Grewelthorpe is a nice village near Ripon, and near the quite gruelling but enchanting Hack Fall Woods, which were a popular and picturesque tourist attraction in the 18th and 19th centuries and apparently featured in all the best guides.

We left Grewelthorpe, its pond and numerous ducks, and took a roundabout way to the woods down a slope of small pastures and large fields, collecting views over the flatlands to the North York Moors.

This brought us out at the village of Mickley where, to quote an old Red Guide, 'the river falls over a wide weir - an attractive place for a picnic'. Actually there were two weirs - one a bit upriver is out of bounds - so we picnicked in dappled sunlight near romantic mill ruins and watched the River Ure run high and fast over any remnants of weir number two.

Then we took the Riverside Path, also the known as the Ripon Rowel, through the Hack Fall Woods.

"Stick to the muddiest bit you can find and you'll be all right," said a walker coming the other way. Actually, for most of the time the path was sound, except for spring-fed squelches.

Arthur Mee described the scene thus in 1941 - 'The River Ure flows through a valley once more charming than it is today, but still beautiful in thickly wooded dingles, water falling in cascades, scars of naked rock, and fine views'.

Hack Fall Woods have lost their Victorian fame, their landscaping gone bush with follies decayed, but they have acquired new fans. A Woodland Trust sign read 'Visitors are welcome to walk in our woods'. Pendulous sedges crowded the footpath, fungi sprouted in brown, black, orange and white. It remains nature-rich and gothic.

After a long and looping mile we left the river and took some worn steps to Fisher's Hall, the skeleton of an octagonal pavilion which is lined with tufa, a weird limestone that forms at springs and underground.

This left us essentially at the bottom of a gully and two or three hundred feet directly below Grewelthorpe. The steep climb was perked up by a sparkling stream of a hundred cascades and at the top, uplifted but muddy boot drained, we felt we had earned the signpost directing 'Way out to village'.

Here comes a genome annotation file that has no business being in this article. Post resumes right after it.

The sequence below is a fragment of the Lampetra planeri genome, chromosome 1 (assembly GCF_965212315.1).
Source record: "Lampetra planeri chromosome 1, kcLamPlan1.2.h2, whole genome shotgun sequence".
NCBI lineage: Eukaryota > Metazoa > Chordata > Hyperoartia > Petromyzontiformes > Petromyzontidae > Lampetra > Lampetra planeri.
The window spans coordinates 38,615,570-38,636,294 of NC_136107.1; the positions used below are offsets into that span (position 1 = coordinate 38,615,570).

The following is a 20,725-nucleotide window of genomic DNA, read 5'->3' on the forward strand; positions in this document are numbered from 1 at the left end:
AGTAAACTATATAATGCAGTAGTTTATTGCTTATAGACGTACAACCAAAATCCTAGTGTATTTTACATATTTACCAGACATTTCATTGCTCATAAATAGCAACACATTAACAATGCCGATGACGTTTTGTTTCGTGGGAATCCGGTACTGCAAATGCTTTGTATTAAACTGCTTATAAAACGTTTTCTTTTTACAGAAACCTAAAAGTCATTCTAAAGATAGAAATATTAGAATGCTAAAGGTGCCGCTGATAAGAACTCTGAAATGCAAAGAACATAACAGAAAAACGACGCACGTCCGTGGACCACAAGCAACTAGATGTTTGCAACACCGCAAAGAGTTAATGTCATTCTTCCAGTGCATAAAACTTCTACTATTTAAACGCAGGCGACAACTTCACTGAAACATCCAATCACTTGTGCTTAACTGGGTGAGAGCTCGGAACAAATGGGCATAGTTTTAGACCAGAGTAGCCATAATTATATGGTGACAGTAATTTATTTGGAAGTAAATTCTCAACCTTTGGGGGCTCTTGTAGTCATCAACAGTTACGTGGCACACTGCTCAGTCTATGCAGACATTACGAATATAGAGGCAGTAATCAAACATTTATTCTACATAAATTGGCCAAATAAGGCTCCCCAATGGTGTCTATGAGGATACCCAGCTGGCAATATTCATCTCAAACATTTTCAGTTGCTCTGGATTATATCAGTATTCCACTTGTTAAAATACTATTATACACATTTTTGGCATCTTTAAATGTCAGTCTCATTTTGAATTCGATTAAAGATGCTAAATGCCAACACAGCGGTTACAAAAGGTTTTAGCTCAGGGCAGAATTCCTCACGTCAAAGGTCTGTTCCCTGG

Fact file

Distance: More than five miles

Time: Four hours

General Location: Six miles north west of Ripon

Start: Grewelthorpe

Right of Way: This route is along public rights of way, a usage section, and permissive paths.

Date walked: Saturday, October 26, 2002

Road Route: Via Ripon

Car parking: Roadside in village

Lavatories: None

Refreshments: The Crown at Grewelthorpe, no food Mondays

Tourist and Public Transport Information: Ripon TIC 01765 604625

Map: Based on OS Explorer 298 Nidderdale

Terrain: Wooded valley

Points of interest: Buildings and dry stone walls made of naturally rounded stones

Difficulty: Physically and mentally energetic

Dogs: Suitable

Weather forecast: Evening Press and recorded forecast 0891 500 418

Please observe the Country Code and park sensibly. While every effort is made to provide accurate information, walkers set out at their own risk.


When in doubt look at the map. Check your position at each point. Keep straight on unless otherwise directed.

1. From church, left along road, pass pond, 100 yards, fieldgate on left to grassy track (signed), 100 yards, fieldgate to hedged path. Ignore left turn.

2. The following describe a gentle descent across pastures to meet road: about ten yards from gate at path end, stile on right (signed) and immediately left, 100 yards, stile, 1 o'clock, 100 yards stile, 10 o'clock, stile, 1 o'clock, stile remains, 11 o'clock, fieldgate, 10 o'clock for 50 yards, squeezer, 50 yards, right across field (barns 100 yards to right), fieldgate in bottom corner (dog on lead sign), right to track, 100 yards, gateway, left to track, 25 yards, 1 o'clock across field, right to track.

3. Stile/fieldgate and right to road, 100 yards, fieldgate on left to track (signed).

4. Fieldgate into wood. On the OS maps and waymarked on the ground, the route goes immediately left across shallow valley, but this is overgrown so go 100 yards further along track, then left to faint path through vegetation for 100 yards, loop right around tree by stepping over fence twice, rejoin path, slightly boggy area then path angles gently up wooded slope.

5. Stiles then field-edge path (hedge on left), dog-leg left and right (gap in bales, hedge to right), double fieldgates, barn, track downhill to Mickley, left to road.

6. For look at old mill and River Ure, track on right after Mill House (last house, no sign).

7. After village, road uphill to bend, path on right (signed Riverside Path), 100 yards, ignore right fork at hairpin bend. Path dips and climbs, eventually contouring after about half a mile about 100 yards below edge of wood.

8. Look out for a 'three step hollow' like a sunken path, which you cross, 25 yards then right fork to path (the other path will lead you uphill, steep, in a side valley to the fields after about 300 yards).

9. Ford stream and up stone steps to folly, 50 yards and fork left (signpost other way). Follow streamside path. At islands and 25 yards before path disintegrates, take a good path on the right, 25 yards, left to path. Left fork (signed Way Out To Village) to rejoin path near stream. Cross an incoming stream (ignore stile on right), steps on right up to path, cross stream by road, left to road back into village (no pavement).

Click here to view a map of the walk

Updated: 10:09 Saturday, November 02, 2002